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A theoretically informed instrument to assess clinical communication in objective structured clinical examinations.

Research output: Contribution to Journal/MagazineJournal articlepeer-review

<mark>Journal publication date</mark>03/2012
<mark>Journal</mark>Medical Education
Issue number3
Number of pages10
Pages (from-to)267-276
Publication StatusPublished
<mark>Original language</mark>English


Objectives  We reviewed papers describing the development of instruments for assessing clinical communication in undergraduate medical students. The instruments had important limitations: most lacked a theoretical basis, and their psychometric properties were often poor or inadequately investigated and reported. We therefore describe the development of a new instrument, the Liverpool Undergraduate Communication Assessment Scale (LUCAS), which is intended to overcome some of these limitations. We designed LUCAS to reflect the theory that communication is contextually dependent, inherently creative and cannot be fully described within a conceptual framework of discrete skills.

Methods  We investigated the preliminary psychometric properties of LUCAS in two studies. To assess construct and external validity, we examined correlations between examiners’ LUCAS ratings and simulated patients’ ratings of their relationships with students in Year 1 formative (n = 384) and summative (n = 347) objective structured clinical examination (OSCE) samples. Item–total correlations and item difficulty analyses were also performed. The dimensionality of LUCAS was examined by confirmatory factor analysis. We also assessed inter-rater reliability; four raters used LUCAS to rate 40 video-recorded encounters between Year 1 students and simulated patients.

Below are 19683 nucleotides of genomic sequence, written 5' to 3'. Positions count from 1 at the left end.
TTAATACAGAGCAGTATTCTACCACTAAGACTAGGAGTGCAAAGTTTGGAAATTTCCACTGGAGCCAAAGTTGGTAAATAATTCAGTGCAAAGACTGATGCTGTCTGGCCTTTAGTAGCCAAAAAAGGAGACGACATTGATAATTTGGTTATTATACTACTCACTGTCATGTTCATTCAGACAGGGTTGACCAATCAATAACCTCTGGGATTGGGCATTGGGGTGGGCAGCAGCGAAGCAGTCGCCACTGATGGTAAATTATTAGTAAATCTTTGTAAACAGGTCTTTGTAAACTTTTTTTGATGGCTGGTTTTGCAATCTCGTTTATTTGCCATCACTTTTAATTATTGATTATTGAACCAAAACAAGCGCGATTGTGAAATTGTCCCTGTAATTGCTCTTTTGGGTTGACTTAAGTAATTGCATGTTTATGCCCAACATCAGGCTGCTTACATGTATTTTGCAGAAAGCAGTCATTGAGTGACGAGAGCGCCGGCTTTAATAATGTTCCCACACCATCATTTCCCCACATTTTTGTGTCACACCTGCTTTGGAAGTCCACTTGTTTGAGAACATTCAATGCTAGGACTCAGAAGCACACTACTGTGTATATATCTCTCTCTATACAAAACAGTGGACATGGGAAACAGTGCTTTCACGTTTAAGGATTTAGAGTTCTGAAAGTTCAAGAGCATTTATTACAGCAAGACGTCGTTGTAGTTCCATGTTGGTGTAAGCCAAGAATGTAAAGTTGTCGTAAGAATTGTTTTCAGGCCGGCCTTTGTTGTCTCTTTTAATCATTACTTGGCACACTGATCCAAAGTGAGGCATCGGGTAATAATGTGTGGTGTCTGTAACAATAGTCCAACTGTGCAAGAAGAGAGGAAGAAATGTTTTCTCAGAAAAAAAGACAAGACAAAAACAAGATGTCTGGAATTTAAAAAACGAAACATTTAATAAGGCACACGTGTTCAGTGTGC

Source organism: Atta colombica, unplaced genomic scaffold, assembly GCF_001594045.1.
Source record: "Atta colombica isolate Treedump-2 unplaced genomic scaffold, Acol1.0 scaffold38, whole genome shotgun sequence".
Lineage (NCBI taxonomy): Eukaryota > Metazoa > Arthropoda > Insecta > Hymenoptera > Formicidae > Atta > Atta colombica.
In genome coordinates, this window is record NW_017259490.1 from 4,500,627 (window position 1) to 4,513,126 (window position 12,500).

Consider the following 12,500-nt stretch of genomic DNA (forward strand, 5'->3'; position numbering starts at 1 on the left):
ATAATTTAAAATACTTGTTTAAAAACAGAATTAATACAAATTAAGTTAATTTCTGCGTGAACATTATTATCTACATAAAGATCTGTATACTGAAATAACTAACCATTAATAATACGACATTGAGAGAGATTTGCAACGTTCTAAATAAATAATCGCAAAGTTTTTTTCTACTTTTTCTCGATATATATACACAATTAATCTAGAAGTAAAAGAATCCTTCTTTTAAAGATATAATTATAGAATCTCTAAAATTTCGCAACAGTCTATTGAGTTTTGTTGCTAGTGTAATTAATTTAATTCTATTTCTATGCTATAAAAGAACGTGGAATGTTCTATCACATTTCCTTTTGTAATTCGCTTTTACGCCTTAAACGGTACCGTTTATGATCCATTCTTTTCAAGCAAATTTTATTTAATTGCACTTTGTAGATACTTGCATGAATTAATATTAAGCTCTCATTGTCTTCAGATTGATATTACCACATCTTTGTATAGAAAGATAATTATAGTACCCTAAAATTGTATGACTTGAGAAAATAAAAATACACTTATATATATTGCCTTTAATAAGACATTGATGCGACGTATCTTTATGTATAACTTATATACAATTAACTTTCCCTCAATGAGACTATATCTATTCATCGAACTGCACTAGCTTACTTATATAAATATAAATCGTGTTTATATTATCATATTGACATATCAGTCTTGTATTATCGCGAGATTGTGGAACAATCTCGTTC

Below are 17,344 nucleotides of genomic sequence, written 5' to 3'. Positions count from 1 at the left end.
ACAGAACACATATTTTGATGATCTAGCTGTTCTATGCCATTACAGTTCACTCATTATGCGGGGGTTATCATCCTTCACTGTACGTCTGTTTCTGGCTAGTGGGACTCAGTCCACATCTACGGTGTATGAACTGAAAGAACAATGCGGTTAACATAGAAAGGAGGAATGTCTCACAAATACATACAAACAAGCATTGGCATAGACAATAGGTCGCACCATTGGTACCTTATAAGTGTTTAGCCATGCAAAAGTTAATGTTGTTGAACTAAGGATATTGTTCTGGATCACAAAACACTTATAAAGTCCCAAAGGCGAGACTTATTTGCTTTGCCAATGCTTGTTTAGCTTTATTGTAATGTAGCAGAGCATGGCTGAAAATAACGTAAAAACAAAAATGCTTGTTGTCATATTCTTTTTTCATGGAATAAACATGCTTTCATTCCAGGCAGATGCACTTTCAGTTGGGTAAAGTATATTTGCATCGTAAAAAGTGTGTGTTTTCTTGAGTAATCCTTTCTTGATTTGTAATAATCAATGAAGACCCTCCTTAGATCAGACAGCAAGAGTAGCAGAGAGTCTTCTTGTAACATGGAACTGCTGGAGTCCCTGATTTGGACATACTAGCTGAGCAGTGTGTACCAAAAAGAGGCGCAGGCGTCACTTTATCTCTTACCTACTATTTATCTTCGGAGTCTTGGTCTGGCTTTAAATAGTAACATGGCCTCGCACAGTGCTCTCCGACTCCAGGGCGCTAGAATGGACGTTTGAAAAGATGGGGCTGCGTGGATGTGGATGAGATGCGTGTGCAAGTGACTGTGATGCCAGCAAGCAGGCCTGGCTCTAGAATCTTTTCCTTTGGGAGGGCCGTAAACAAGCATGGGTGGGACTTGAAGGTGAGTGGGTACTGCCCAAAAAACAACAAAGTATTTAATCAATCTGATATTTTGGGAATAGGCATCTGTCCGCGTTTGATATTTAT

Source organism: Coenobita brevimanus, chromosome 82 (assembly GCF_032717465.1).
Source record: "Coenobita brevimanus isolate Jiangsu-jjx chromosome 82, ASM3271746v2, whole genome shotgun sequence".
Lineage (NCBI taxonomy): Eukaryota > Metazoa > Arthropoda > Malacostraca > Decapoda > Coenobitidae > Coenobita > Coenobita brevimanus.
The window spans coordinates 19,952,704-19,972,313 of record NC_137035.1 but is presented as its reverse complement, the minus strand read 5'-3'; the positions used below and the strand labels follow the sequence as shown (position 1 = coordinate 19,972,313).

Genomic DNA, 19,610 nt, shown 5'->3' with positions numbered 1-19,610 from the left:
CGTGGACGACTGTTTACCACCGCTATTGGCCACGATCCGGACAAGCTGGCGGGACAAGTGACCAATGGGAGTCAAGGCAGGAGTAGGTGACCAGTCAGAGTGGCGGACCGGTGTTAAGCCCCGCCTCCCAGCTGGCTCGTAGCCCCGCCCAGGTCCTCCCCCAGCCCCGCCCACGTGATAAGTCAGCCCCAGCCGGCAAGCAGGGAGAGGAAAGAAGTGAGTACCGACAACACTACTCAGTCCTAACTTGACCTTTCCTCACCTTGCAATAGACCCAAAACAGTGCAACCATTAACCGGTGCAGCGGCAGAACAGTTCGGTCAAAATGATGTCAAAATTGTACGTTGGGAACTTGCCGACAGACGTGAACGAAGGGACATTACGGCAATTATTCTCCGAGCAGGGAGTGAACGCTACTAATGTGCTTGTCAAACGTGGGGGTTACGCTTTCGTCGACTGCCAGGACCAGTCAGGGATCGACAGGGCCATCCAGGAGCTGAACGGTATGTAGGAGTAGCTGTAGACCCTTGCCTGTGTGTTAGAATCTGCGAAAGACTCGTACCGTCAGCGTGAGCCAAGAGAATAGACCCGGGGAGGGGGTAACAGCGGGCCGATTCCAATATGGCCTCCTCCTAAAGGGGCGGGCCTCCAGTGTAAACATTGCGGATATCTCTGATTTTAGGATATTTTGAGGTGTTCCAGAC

Results  Simulated patient ratings correlated with examiner ratings across two OSCE datasets. All items correlated with the total score. Item difficulty showed LUCAS was able to discriminate between student performances. LUCAS had a two-dimensional factor structure: we labelled Factor 1 creative communication and Factor 2 procedural communication. The intraclass correlation coefficient was 0.73 (95% confidence interval 0.54–0.85), indicating acceptable reliability.

Conclusions  We designed LUCAS to move the primary focus of examiners away from an assessment of students’ enactment of behavioural skills to a judgement of how well students’ communication met patients’ needs. LUCAS demonstrated adequate reliability and validity. The instrument can be administered easily and efficiently and is therefore suitable for use in medical school examinations.